Maybe The Most Boring, Yet Critical Piece of Kit In Your Photographic Life

Sure, we all look at the latest camera bodies, glass, tripods, lights, bags (oh, the bags!) and more.
When it comes to your final output, what everyone will see, it’s about the tonal quality and color.
All of your post production adjustments are based on what you see on your monitor(s).
A little while back, I reviewed the Datacolor Spyder X colorimeter, and it has served me well.

When I am working on one monitor, that is.

So if that is your case, or if you work only on a laptop, that option is a great call.
I have begun the work on an upcoming book, and using multiple monitors, I needed to have the color match across them all.

Whether it is the post production on an image, or the layout of the book, having consistent colors across them all was critical.

That’s when I knew that the upgraded DatacolorSpyder X2 Ultra was the unit that would serve the project best.

Sure, they look the same, but the guts and software are the upgrade that was required.

What you see in the photos above is the lens that sits on you monitor to read the color/light; the red lens above the datacolor name reads the ambient light, and the other image with the 2 parts shows how the unit is stored, as the 2 pieces clip together, as well as acting as a counterweight so when hanging the colorimeter over the screen it stays in place.

When I first took it out of the box, I was a little non-plussed, since it looked exactly like the SpyderX Pro.
Once I downloaded and installed the software, I understood the difference.
Made for a more professional workflow, this software interface had a different design.

So the Studio match was the main software I was after. Yes, the base model will let you calibrate more that one monitor, but the Studio Match is what I was looking for.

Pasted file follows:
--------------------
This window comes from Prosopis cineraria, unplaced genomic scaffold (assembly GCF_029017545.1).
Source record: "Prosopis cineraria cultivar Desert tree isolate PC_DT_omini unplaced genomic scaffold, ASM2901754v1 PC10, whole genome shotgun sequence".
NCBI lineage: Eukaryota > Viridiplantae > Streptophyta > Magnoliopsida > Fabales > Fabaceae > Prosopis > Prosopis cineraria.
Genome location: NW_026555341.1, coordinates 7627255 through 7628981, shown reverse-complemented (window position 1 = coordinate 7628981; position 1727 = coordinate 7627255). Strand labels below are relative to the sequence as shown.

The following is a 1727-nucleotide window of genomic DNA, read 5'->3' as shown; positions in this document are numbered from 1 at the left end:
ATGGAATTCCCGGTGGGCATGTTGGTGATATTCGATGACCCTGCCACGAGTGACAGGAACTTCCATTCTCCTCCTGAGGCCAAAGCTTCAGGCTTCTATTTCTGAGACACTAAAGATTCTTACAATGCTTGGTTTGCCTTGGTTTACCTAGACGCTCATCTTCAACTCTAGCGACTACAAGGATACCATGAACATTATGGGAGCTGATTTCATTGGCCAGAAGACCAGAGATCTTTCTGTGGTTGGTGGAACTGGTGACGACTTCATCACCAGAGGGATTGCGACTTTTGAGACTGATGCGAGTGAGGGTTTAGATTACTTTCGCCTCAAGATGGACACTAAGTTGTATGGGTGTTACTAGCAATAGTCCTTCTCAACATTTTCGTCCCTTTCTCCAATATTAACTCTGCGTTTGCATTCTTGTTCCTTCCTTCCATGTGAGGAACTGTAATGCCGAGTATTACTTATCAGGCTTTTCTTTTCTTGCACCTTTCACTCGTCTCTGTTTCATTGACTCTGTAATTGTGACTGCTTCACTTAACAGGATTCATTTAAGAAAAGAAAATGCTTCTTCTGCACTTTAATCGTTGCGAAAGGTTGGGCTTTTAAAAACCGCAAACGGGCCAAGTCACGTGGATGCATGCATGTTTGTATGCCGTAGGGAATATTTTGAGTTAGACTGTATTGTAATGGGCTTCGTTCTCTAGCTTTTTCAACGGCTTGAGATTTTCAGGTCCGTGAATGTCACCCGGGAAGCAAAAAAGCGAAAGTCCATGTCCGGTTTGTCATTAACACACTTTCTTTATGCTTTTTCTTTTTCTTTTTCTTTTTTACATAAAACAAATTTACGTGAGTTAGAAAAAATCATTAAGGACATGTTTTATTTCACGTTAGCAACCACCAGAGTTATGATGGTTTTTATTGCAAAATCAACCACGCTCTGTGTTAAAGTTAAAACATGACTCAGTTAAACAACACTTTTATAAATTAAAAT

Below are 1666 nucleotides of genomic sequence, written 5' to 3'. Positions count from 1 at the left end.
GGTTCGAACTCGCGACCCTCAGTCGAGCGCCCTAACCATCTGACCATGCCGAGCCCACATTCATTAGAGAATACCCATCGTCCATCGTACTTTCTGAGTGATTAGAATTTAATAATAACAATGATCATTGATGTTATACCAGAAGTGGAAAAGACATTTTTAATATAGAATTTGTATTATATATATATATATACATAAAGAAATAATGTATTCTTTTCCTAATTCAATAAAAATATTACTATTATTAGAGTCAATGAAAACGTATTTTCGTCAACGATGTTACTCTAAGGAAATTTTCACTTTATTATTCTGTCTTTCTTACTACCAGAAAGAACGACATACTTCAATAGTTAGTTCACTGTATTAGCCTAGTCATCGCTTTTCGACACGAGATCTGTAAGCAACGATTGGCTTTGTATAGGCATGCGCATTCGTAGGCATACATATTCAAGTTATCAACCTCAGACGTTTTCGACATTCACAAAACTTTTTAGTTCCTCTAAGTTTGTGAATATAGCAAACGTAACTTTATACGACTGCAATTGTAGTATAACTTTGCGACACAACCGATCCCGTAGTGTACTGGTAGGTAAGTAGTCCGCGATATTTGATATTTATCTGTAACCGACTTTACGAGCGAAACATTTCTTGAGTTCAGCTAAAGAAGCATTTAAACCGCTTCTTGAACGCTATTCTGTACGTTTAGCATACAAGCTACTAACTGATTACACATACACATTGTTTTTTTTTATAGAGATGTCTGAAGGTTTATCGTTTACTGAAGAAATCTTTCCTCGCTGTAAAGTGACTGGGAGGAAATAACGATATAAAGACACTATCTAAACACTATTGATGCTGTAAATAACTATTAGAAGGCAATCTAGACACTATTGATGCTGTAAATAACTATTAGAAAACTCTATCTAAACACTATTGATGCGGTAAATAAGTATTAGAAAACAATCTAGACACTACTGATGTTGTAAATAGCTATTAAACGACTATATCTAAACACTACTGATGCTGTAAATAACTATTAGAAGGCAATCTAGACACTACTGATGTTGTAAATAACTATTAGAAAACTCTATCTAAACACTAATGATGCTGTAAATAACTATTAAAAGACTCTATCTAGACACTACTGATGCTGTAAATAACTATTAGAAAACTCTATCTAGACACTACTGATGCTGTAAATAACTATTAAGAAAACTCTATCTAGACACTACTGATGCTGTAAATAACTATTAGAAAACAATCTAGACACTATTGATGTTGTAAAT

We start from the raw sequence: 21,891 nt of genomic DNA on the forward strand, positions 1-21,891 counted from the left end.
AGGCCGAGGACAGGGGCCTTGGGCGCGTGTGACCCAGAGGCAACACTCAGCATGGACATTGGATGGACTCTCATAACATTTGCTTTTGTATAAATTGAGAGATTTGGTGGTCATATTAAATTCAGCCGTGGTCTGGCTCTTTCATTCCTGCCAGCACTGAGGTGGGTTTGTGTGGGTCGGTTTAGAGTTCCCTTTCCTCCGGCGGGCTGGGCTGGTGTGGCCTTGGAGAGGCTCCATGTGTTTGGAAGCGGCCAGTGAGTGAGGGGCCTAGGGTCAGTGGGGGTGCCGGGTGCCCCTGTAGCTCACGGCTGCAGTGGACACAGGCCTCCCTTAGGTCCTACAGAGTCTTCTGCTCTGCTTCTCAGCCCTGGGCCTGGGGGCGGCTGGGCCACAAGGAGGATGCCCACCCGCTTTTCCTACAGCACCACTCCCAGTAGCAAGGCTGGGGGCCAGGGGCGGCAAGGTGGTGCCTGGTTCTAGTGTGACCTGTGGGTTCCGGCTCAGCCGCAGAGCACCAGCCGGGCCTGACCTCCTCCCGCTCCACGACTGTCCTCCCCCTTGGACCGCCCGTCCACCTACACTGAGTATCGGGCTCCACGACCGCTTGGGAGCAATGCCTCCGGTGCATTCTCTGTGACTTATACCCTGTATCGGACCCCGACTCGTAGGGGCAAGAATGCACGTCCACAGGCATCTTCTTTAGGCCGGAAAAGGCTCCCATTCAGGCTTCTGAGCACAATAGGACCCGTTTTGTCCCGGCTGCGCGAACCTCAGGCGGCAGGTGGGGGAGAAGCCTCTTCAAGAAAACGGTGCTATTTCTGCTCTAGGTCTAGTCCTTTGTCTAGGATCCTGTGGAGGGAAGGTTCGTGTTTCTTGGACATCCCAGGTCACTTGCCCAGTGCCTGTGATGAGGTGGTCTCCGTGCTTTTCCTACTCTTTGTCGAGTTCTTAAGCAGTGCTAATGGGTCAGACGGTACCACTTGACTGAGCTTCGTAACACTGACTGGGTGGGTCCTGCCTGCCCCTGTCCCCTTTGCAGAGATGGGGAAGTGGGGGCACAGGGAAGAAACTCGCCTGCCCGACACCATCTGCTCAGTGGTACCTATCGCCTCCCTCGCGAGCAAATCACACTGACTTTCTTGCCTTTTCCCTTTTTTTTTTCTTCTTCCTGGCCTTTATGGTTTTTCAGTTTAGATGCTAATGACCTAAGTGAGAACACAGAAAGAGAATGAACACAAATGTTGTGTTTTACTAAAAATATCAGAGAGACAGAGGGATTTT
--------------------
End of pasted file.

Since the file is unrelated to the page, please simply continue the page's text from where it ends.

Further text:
And it works great! Matched my main working monitors super fast.

So: Fast, easy to calibrate, and gives a reminder based on your needs. I go for a once a month reminder to re-calibrate, because, nothing is forever, and yes, monitors do age.

One thing to note is that both calibration devices have a lens on them to read the ambient light where you are working, ( you can see that pointed out above.) as that will affect your calibration.

Another critical feature on the Ultra is softproofing. If you print at home, have you calibrated you printer with the correct ICC color profiles? If you send out your files for printing outside your place, you want to know that the prints you get back, or drop ship to buyers, has the same color quality you crafted in your studio.
You can ingest your profiles and insure that the monitors are matched to those profiles. Make sure the product you are putting out, has the high standards your adhere to.

This additional feature of the Ultra is the proper investment to maintain the high quality of your vision.

I know the above may look like a lot, but the way the Datacolor software simplifies your process, and calibrates in 2 minutes, don’t worry.

You got this!

And it’s as easy as hanging the colorimeter over your monitor in a specified location, and running the program! That simple!

OK, you do have to adjust your monitors, brightness & contrast, as requested, to make the color profile the best.

Plus the Ultra is also perfect for video color correction. I have been in many grading (another word for video calibration) and the light in the room is set so what you see on the monitor is as good as possible, and adjustments you are making have that baseline.

Basically you need a baseline to be that starting point for all of your post production adjustments.
If you are working with the one monitor, or laptop, The less expensive Spyder X pro may be the perfect unit for you.

When you move to more robust and complex projects, and especially of you need consistency between multiple monitors, the Spyder X2 Ultra, with enhanced software, and capabilities is the one to buy.

And here is another take on why you should be calibrating your monitors:

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